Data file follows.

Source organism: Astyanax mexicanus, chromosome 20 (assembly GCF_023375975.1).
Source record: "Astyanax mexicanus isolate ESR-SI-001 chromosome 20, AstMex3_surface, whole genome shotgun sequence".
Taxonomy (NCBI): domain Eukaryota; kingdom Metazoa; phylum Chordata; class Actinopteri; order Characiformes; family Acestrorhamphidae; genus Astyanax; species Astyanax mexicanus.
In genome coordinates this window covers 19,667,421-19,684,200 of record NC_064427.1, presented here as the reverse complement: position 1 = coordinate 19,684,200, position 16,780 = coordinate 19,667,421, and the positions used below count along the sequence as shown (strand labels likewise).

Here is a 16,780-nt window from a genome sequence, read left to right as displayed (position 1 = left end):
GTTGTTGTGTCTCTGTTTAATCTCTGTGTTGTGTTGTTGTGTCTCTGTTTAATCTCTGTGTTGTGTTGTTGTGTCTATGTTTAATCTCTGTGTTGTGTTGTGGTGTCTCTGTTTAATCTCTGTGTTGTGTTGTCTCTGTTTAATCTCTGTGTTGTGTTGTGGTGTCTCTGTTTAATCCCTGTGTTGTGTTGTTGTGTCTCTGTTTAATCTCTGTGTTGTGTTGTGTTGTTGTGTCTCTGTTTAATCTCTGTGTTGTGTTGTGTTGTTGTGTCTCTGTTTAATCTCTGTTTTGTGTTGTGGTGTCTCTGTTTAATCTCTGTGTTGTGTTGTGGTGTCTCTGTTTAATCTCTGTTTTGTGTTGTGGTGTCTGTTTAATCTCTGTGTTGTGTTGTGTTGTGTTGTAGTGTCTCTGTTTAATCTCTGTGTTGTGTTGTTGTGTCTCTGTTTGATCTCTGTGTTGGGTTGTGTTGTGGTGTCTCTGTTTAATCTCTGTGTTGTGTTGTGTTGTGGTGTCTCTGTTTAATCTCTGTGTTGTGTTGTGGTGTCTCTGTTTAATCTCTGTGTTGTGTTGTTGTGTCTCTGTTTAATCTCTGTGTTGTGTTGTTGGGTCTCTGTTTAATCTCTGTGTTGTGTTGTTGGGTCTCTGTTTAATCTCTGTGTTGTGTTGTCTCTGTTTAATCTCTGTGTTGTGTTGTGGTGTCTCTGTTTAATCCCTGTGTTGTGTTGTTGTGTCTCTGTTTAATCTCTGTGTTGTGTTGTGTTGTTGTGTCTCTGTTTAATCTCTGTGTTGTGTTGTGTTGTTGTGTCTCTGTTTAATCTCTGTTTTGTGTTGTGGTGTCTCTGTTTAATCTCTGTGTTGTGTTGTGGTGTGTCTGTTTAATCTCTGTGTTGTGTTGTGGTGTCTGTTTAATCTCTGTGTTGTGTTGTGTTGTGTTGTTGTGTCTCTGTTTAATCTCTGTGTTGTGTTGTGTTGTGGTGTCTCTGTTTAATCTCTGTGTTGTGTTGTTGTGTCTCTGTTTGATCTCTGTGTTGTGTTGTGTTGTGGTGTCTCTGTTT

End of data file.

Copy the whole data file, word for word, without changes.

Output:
Source organism: Astyanax mexicanus, chromosome 20 (assembly GCF_023375975.1).
Source record: "Astyanax mexicanus isolate ESR-SI-001 chromosome 20, AstMex3_surface, whole genome shotgun sequence".
Taxonomy (NCBI): domain Eukaryota; kingdom Metazoa; phylum Chordata; class Actinopteri; order Characiformes; family Acestrorhamphidae; genus Astyanax; species Astyanax mexicanus.
In genome coordinates this window covers 19,667,421-19,684,200 of record NC_064427.1, presented here as the reverse complement: position 1 = coordinate 19,684,200, position 16,780 = coordinate 19,667,421, and the positions used below count along the sequence as shown (strand labels likewise).

Here is a 16,780-nt window from a genome sequence, read left to right as displayed (position 1 = left end):
GTTGTTGTGTCTCTGTTTAATCTCTGTGTTGTGTTGTTGTGTCTCTGTTTAATCTCTGTGTTGTGTTGTTGTGTCTATGTTTAATCTCTGTGTTGTGTTGTGGTGTCTCTGTTTAATCTCTGTGTTGTGTTGTCTCTGTTTAATCTCTGTGTTGTGTTGTGGTGTCTCTGTTTAATCCCTGTGTTGTGTTGTTGTGTCTCTGTTTAATCTCTGTGTTGTGTTGTGTTGTTGTGTCTCTGTTTAATCTCTGTGTTGTGTTGTGTTGTTGTGTCTCTGTTTAATCTCTGTTTTGTGTTGTGGTGTCTCTGTTTAATCTCTGTGTTGTGTTGTGGTGTCTCTGTTTAATCTCTGTTTTGTGTTGTGGTGTCTGTTTAATCTCTGTGTTGTGTTGTGTTGTGTTGTAGTGTCTCTGTTTAATCTCTGTGTTGTGTTGTTGTGTCTCTGTTTGATCTCTGTGTTGGGTTGTGTTGTGGTGTCTCTGTTTAATCTCTGTGTTGTGTTGTGTTGTGGTGTCTCTGTTTAATCTCTGTGTTGTGTTGTGGTGTCTCTGTTTAATCTCTGTGTTGTGTTGTTGTGTCTCTGTTTAATCTCTGTGTTGTGTTGTTGGGTCTCTGTTTAATCTCTGTGTTGTGTTGTTGGGTCTCTGTTTAATCTCTGTGTTGTGTTGTCTCTGTTTAATCTCTGTGTTGTGTTGTGGTGTCTCTGTTTAATCCCTGTGTTGTGTTGTTGTGTCTCTGTTTAATCTCTGTGTTGTGTTGTGTTGTTGTGTCTCTGTTTAATCTCTGTGTTGTGTTGTGTTGTTGTGTCTCTGTTTAATCTCTGTTTTGTGTTGTGGTGTCTCTGTTTAATCTCTGTGTTGTGTTGTGGTGTGTCTGTTTAATCTCTGTGTTGTGTTGTGGTGTCTGTTTAATCTCTGTGTTGTGTTGTGTTGTGTTGTTGTGTCTCTGTTTAATCTCTGTGTTGTGTTGTGTTGTGGTGTCTCTGTTTAATCTCTGTGTTGTGTTGTTGTGTCTCTGTTTGATCTCTGTGTTGTGTTGTGTTGTGGTGTCTCTGTTT